Well, one important advantage is that Loquiz indeed works. Like I have repeatedly said it does not require ideal Internet everywhere and the entire instructional side works everywhere and anytime with Loquiz. Secondly, filtration of the points and filtration of the information are both significantly easier. You can turn on and off specifically if you want to look at, I don’t know, hiking trails, you can add the hiking trails and then you will see all of the hiking trails of that specific region. If you want to look at bird observation towers, then you turn on the bird observation towers and can see. Previously all of this information was in one bundle together which made the searching process pretty difficult. In addition, we gave quite a lot of paper material to the clients to take on their journey, a chunk of paper is quite uncomfortable to carry along and sort out the information. In the first year with Loquiz we still included them due to the inertia but last year we didn’t anymore. Okay, that is great progress if there is less paper material included.
Yes. However, we still include an atlas just because it is easier to look at while flicking through the pages and observing the surroundings. We have also noticed that some of our clients are more conservative, they still like to have an atlas in their hands and actually it is very comfortable to look up places from there.
What do you feel yourself usually requires the most explaining? Teaching-guiding?
As a matter of fact the Loquiz mobile application side is quite simple,
there is not much to explain there besides navigating between the different menus and switching the points on and off. There is not much else to bring forth.
If we think further in Estonia or maybe even outside of Estonia, what would you say to the owners of other tourism companies who have not created self-guided tours yet or have created them with a paper-pen method without using any software? What would you recommend to them before choosing a software?
Well. The first thing is the simplicity of your own work because at first the idea of “oh, I will use a software” is okay, whether it is free or whatever. And it is okay in the beginning but later in the course of daily work when new tours in larger quantities need to be created for multiple clients, then the ease of use of the user’s own travel agency building is very-very important. It is definitely worth thinking about for yourself! And in general, I think that is the future.
What do you think, Natourest creates quite long tours, will day tours or shorter tours also be justified to use a software like Loquiz?
I believe it does justify. Then it is definitely a little different from us who meet every client in person to talk and guide. Then it just has to be that the client can download it from somewhere and the instructions given to the client need to be good enough to figure it out independently. But I am sure it would fit! And it makes this kind of spontaneous decision-making easier for the client. Nowadays at all, due to the current situation, the spontaneous moment factor is so high that I think many of the decisions will be made in the short-term in tourism in the coming years. Using a software such as Loquiz might make it easier for the client.
In your opinion, which countries in Europe could potentially be great locations for self-guided tours?
I think all European countries. I couldn’t point out any like this or state that one does not fit. I think it is a topic all over Europe.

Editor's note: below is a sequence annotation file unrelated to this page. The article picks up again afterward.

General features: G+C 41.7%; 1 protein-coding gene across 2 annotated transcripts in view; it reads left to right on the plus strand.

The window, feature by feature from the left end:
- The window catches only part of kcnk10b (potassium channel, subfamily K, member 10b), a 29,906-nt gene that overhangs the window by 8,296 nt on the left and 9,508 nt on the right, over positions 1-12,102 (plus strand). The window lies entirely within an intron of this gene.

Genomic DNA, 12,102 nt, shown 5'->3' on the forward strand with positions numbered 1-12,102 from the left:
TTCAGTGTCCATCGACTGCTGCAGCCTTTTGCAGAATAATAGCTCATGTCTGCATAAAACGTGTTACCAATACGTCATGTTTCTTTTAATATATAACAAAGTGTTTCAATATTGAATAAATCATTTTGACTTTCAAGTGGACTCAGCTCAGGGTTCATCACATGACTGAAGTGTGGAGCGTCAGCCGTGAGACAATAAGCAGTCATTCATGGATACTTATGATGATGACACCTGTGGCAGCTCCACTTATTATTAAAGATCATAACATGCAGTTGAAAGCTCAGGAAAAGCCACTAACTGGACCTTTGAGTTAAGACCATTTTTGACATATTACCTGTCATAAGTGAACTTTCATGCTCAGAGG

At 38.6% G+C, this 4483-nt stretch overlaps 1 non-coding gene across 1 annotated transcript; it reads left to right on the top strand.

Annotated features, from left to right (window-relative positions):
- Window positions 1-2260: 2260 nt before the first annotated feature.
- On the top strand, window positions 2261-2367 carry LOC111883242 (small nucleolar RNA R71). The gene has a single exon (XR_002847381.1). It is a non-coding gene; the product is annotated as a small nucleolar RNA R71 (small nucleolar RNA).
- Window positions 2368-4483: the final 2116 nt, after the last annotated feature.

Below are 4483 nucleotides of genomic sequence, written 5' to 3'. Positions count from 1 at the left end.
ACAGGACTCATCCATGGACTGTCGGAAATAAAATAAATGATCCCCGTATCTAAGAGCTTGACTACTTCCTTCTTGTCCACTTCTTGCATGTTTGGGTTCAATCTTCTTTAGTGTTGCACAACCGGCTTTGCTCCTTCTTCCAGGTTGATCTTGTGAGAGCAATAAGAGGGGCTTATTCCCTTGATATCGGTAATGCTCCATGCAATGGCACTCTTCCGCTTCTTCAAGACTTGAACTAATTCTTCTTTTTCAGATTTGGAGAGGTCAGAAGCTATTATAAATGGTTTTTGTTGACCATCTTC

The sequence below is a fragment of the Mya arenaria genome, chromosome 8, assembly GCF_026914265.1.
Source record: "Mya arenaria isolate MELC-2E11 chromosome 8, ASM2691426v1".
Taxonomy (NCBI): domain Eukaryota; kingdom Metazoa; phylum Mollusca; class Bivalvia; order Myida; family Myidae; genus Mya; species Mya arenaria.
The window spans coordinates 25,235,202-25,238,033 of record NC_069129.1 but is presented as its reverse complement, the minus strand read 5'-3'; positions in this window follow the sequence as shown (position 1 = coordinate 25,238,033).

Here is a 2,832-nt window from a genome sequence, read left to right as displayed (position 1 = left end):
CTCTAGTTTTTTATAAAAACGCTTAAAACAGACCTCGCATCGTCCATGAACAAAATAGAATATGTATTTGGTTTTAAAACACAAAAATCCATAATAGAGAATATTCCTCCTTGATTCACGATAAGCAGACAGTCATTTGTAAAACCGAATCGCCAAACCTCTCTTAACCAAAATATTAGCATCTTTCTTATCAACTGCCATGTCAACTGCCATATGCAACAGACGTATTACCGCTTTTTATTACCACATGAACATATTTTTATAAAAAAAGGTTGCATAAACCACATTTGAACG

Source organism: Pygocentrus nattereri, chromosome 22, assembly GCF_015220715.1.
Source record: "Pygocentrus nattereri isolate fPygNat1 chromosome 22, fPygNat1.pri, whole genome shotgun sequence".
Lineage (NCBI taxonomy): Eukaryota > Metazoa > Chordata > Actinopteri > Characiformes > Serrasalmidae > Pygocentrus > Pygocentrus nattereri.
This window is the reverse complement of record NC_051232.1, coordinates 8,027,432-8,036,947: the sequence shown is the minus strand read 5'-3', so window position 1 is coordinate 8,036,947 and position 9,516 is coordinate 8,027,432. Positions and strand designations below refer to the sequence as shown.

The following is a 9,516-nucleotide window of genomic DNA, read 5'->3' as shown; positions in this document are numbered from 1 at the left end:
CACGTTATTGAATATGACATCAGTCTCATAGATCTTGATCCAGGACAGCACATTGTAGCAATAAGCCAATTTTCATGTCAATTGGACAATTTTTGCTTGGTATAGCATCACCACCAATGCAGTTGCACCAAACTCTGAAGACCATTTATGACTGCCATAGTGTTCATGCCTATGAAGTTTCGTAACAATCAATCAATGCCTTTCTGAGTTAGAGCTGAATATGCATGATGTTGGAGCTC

You are in the nature tourism field. In addition to nature tourism, are there any other kinds of tourism companies that could benefit from it or who would benefit the most?
I reckon it is exactly the same with culture tourism, even though perhaps it is not that fitting or, let’s say, necessary for such travel agents who organize beach vacations for clients who plan on spending a full week at the beach. What would they do with this kind of software? They visit the beach and that’s it. At the same time on these trips usually, whenever I go, I still take a couple of days to discover the surroundings. In such occasions one-day tours with Loquiz are ideal. And again
the flexibility will let you decide for yourself when you will go depending on the weather, your state of mind, children’s moods – whatever provided by the flexibility.
In short, all travel companies that are connected with exploring and viewing new locations most definitely can benefit from it.
As a bonus question, can you recommend a software besides self-guided software that a tourism company could use? Which kind of softwares does Natourest use, if it isn’t a secret?
I must say for us as a small business the main priority was the same tour organizing software. We don’t have this kind of all-inclusive software for the back office in use today, we have used tables ourselves.
That work was online, but still tables for the back office.
For the customer management software we use Trello and our website is made quite traditionally with WordPress.
I really cannot point out something very special at the moment.
Okay. And one bonus question: from the entire conversation today, is there a thought or aspect you would want to specifically emphasize? What would be the one message to say about this topic?
I think the main message is indeed that short notice periods and flexibility will evidently be one of the key issues in the coming years of tourism, one of the key problems for tourism companies and for the clients as well. Also, thinking about how to be flexible and further from there what the software of flexibility enables.
Alright. Thank you for this conversation and these insights into self-guided tours which is quite a new and innovative field. You’re welcome!
Thank you and goodbye!